During this period, HCWs continued to participate in daily screening for symptoms of COVID-19. Any employee experiencing concerning symptoms was referred to complete nasopharyngeal swab testing for COVID-19 before returning to work. Testing was offered daily to create easy access and was completed via nasopharyngeal swab utilizing the Abbott ID Now platform (Abbott Diagnostics, Abbott Park, IL). If an employee tested positive, details of their vaccination status, symptoms, and potential exposures were documented.

Between December 17, 2020, and March 24, 2021, a total of 4,318 HCWs were eligible to receive vaccination. Approximately 3,023 were vaccinated from this group, and 1,295 individuals opted not to pursue vaccination. Moreover, 90 HCWs tested positive for SARS-CoV-2 after a positive daily system screener. Of those individuals, 71 had not received SARS-CoV-2 vaccination, but 19 of these individuals had been vaccinated and 6 individuals from the vaccinated group had received both vaccinations.

Unvaccinated HCWs were significantly more likely to test positive for SARS-CoV-2 than those vaccinated, with an odds ratio (OR) of 8.7 (95% confidence interval [CI], 5.2–14.5; P < .0001). The number needed to vaccinate to prevent 1 symptomatic COVID-19 diagnosis in this period was 20.6. Full immunity is not reached until 7 days after the second dose of BNT162b2, and 5 individuals tested positive for SARS-CoV-2 after reaching this full immunity. For those who tested positive after receiving only 1 dose of the vaccine, the average time from vaccination to test positivity was 9.9 days (range, 5–15). For those who received both doses, the average time from the second vaccine administration to test positivity was 25.5 days (range, 7–58 days). Unvaccinated colleagues had 33.1 times greater odds of testing positive for SARS-CoV-2 than those who had reached full immunity (OR, 33.1; 95% CI, 13.6–82.3; P < .0001).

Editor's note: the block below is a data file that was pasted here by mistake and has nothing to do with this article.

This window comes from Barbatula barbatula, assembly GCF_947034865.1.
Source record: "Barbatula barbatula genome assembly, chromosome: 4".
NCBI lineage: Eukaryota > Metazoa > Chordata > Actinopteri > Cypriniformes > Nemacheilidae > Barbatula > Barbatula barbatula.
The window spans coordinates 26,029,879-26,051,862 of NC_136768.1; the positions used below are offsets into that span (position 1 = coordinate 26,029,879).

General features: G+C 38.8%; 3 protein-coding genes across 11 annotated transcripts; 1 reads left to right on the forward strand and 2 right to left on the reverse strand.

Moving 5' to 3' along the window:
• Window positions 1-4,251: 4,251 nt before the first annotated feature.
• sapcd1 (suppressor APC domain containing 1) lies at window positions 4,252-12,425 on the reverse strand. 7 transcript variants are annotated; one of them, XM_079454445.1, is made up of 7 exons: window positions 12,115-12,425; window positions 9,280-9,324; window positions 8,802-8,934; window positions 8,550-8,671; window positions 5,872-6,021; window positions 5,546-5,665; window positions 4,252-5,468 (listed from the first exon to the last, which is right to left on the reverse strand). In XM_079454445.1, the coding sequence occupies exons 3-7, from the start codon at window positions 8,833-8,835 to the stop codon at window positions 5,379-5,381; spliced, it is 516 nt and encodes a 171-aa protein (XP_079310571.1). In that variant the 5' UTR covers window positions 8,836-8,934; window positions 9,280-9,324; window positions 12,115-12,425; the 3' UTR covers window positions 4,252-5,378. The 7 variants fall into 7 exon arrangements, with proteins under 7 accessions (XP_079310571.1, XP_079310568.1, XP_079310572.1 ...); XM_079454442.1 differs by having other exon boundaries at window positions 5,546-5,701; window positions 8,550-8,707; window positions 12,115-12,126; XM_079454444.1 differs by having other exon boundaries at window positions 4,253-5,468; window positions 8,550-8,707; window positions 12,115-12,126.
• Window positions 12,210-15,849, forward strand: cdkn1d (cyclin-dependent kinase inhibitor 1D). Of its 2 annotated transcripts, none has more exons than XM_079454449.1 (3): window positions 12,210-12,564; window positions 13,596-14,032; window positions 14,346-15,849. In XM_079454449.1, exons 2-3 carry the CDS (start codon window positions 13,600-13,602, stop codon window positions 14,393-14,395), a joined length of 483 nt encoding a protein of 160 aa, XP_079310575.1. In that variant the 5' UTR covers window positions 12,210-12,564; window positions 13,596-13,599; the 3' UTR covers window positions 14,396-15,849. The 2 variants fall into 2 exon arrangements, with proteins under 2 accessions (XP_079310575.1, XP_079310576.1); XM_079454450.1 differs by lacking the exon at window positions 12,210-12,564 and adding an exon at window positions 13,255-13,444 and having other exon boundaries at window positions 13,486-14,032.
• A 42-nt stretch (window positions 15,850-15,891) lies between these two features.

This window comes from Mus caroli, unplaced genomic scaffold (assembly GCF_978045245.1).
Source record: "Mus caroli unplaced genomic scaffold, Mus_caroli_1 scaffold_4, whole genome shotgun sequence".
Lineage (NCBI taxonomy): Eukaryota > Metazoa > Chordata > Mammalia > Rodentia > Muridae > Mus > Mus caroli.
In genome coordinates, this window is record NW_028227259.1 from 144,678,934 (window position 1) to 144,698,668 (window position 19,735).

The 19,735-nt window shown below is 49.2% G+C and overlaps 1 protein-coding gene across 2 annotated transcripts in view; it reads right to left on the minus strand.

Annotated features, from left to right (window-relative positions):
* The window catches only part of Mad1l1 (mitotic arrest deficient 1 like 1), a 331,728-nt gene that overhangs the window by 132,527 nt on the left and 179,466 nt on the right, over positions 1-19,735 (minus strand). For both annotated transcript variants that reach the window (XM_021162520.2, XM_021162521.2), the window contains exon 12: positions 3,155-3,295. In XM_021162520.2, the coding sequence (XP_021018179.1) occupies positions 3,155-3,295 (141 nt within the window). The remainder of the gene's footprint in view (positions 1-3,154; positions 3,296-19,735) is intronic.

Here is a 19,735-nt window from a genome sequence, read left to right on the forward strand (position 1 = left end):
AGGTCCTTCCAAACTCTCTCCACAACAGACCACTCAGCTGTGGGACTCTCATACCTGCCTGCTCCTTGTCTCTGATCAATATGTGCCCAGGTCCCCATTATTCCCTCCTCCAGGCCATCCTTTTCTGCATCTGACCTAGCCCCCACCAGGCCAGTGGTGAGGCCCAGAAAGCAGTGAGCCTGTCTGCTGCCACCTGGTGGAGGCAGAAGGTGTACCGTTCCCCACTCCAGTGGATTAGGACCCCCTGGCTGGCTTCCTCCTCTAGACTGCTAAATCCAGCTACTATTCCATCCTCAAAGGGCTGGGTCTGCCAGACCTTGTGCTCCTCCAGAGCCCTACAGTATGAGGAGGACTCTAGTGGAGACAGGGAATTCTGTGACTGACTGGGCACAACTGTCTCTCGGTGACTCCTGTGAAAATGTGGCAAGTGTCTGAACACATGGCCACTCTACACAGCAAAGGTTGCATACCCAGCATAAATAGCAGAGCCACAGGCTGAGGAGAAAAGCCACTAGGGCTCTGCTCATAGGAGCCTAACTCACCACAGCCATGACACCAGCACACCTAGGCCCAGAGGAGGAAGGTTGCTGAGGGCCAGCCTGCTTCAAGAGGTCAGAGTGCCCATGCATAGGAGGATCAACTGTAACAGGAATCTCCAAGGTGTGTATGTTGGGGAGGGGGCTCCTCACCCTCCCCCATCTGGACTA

It is not surprising that fewer infections occurred among vaccinated HCWs compared to those HCWs who declined vaccination in a community with a high rate of new COVID-19 infections. Many organizations have implemented a voluntary vaccination program, and results like these emphasize the need to incentivize employees from any industry to get the SARS-CoV-2 vaccine. Odds ratios of 8.7 for any vaccine status and 33.1 for full vaccine protection demonstrate the significant risk reduction provided by the vaccine.

Despite the protection afforded by the vaccine, it is concerning that many individuals tested positive after receiving 1 or 2 doses of the vaccine. This finding seems to stress the importance of not only encouraging vaccination itself but also encouraging the continued adherence to well-established mitigation strategies.